United States: Polarisation continues to intensify
Predictions that political polarisation would taper off with the electoral losses of President Donald Trump and his Republican Party (GOP) and drawing down of COVID-19 restrictions have proven overly optimistic. Despite its losses in 2020, the GOP is even more firmly under the control of the former president and his allies, with the rejection of the 2020 presidential results a litmus test.
This has shaken faith in the conduct of the upcoming 2022 and 2024 elections. Lingering economic malaise and COVID-19 vaccine hesitancy have also limited recovery from the pandemic, lowering public expectations for progress and entrenching anti-vaccination sentiments within a vocal public minority.
Absent commitment to long-term changes in how elections are administered and the successful amelioration of the pandemic, this increasing trend of refusing to accept the legitimacy of electoral losses and seek procedural tricks around them, will remain an issue for the near- and medium-terms.
France: Will the next French president be a far-right polemicist?
The long-anticipated rematch between Emmanuel Macron and Marine Le Pen for the French presidency in 2022 is no longer a sure thing. Far-right polemicist Éric Zemmour is polling neck and neck with Le Pen for second place in the presidential polls; only the top two candidates can advance to the final runoff round.
Zemmour has overtaken Le Pen on her traditional campaign themes: Euroscepticism, protectionism, internal security and opposition to Muslim immigration; even if Zemmour does not run, he has pushed the debate over these issues even further to the right. Zemmour has no past political record to run against, unlike Le Pen, but he may be hobbled by his extreme views on social issues such as marriage and LGBT rights.
The difficulties of the liberal-conservative Republican party to regroup around a single candidate and position itself as a counter to Macron’s centre-right En Marche party, Le Pen’s National Front or the unaffiliated Zemmour and the dwindling presence of left-wing parties like La France Insoumise mean that the election will largely be a contest among Le Pen and Zemmour to win over dissatisfied segments of the electorate whose views range from the extreme anti-government right to the libertarian anti-lockdown left.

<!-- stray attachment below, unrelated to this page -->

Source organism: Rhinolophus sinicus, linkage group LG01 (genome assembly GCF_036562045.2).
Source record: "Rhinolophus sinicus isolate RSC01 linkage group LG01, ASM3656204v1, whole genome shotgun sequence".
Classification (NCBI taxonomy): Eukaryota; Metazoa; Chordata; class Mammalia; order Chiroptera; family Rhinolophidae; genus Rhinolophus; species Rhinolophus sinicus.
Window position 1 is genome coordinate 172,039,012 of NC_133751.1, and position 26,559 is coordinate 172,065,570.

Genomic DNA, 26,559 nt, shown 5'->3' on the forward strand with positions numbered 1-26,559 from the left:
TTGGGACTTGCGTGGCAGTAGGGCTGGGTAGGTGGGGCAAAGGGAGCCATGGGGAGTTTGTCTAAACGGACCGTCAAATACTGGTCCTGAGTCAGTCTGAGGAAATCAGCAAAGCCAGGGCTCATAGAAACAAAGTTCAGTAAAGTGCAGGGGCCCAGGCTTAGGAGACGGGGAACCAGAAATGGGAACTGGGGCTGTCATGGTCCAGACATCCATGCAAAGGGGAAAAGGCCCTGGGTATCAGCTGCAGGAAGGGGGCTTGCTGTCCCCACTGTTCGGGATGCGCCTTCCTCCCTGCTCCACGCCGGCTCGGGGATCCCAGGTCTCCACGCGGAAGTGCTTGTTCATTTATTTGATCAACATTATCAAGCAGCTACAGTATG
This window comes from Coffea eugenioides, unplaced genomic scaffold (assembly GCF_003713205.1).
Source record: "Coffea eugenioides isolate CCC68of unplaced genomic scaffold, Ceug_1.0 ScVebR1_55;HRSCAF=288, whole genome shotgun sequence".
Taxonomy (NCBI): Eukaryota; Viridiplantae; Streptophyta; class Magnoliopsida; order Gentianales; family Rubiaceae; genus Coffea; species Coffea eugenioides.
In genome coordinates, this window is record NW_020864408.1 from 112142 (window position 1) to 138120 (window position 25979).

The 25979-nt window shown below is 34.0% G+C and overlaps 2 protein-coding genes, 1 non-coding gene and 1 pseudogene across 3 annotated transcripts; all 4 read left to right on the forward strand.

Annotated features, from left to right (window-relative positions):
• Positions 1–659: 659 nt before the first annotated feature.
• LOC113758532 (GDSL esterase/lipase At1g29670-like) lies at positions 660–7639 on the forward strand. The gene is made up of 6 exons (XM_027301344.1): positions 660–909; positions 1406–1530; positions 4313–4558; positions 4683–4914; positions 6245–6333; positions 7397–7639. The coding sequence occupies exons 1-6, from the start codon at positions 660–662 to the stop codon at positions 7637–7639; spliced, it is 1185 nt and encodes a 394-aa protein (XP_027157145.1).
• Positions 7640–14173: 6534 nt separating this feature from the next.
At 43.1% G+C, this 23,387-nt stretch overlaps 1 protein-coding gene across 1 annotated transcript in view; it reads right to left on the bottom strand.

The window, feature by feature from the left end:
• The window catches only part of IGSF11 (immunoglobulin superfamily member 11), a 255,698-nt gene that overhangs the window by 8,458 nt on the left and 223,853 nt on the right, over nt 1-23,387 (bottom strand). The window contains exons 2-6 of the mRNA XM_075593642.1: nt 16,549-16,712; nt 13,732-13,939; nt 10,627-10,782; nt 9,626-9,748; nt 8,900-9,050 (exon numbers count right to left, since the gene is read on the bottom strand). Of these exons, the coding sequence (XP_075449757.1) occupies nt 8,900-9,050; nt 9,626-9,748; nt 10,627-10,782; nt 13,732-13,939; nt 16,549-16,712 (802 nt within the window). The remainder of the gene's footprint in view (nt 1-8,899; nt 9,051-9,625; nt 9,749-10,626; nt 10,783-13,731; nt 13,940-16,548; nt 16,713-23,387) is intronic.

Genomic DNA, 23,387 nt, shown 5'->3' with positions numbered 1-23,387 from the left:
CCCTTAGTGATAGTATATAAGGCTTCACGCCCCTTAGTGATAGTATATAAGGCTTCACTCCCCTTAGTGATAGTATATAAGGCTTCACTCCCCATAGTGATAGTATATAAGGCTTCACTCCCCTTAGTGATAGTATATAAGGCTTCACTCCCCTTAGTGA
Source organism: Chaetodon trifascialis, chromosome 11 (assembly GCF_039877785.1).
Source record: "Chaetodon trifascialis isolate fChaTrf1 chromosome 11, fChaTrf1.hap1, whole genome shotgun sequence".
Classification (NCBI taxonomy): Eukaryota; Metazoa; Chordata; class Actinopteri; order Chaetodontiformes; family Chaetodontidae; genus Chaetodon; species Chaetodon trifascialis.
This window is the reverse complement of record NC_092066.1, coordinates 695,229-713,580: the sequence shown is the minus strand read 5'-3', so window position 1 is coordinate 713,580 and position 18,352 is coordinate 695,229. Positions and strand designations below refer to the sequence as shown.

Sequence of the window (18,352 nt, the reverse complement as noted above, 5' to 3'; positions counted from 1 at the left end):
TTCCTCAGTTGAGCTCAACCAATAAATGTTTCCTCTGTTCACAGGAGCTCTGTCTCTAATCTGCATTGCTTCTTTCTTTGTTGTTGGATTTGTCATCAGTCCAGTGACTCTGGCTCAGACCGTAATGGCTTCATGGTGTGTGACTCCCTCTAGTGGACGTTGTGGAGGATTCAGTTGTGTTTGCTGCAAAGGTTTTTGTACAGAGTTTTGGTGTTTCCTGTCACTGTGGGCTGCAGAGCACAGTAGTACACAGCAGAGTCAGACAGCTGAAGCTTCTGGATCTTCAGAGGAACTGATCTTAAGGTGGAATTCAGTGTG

While taxes and unemployment remain low, damage caused by the recent surge in energy prices has reignited the debate on purchasing power – a principal concern of French voters – and is likely to weaken Macron, who remains perceived as the ‘President of the Rich”. So long as economic conditions continue to improve coming out of the pandemic, though, the primary focus for candidates on the right will be on immigration, counter-terrorism and the question of “Islamic separatism,” which the government has sought to address by imposing greater controls over the Islamic religious establishment. In this context, a significant resumption of public health restrictions or new Islamist terrorist attacks could cost Macron his base of support and fire up the far-wing opposition.
Brazil: Increasing polarisation ahead of October 2022 elections
The polarisation of Brazilian society is likely to increase ahead of the October 2022 general election, with rival mass demonstrations likely in urban hubs across the country. Incumbent far-right President Jair Bolsonaro is facing an uphill battle for re-election. Rising unemployment rates, allegations of corruption and downplaying of environmental issues as well as his authoritarian and anti-democratic rhetoric are also eroding his support base.
President Bolsonaro has repeatedly hit disapproval ratings of over 50 percent over his handling of the COVID-19 pandemic. Meanwhile, former two-time president Luiz Inácio Lula da Silva, 75, whose corruption conviction was annulled in November 2019 on a legal technicality, is likely to become the main opponent to Bolsonaro. Other candidates from centre-right and centre-left parties are unlikely to gain a critical mass to overcome either of the two frontrunners.
Three of Bolsonaro’s predecessors faced investigations after leaving the presidency and his fate is unlikely to be different if he loses the election. Bolsonaro has adjusted his fiscal policies to accommodate a social welfare programme, Auxílio Brasil, to counter Lula’s Bolsa Família, but even more concerningly, has claimed without evidence widespread fraud in advance of the vote and declared he will not concede if he loses. Although Bolsonaro commands strong ties with the military, unrest by Bolsonaro’s base of well-organised supporters poses a greater threat than a potential military-supported coup, as the armed forces have sought to distance themselves from his pandemic policy.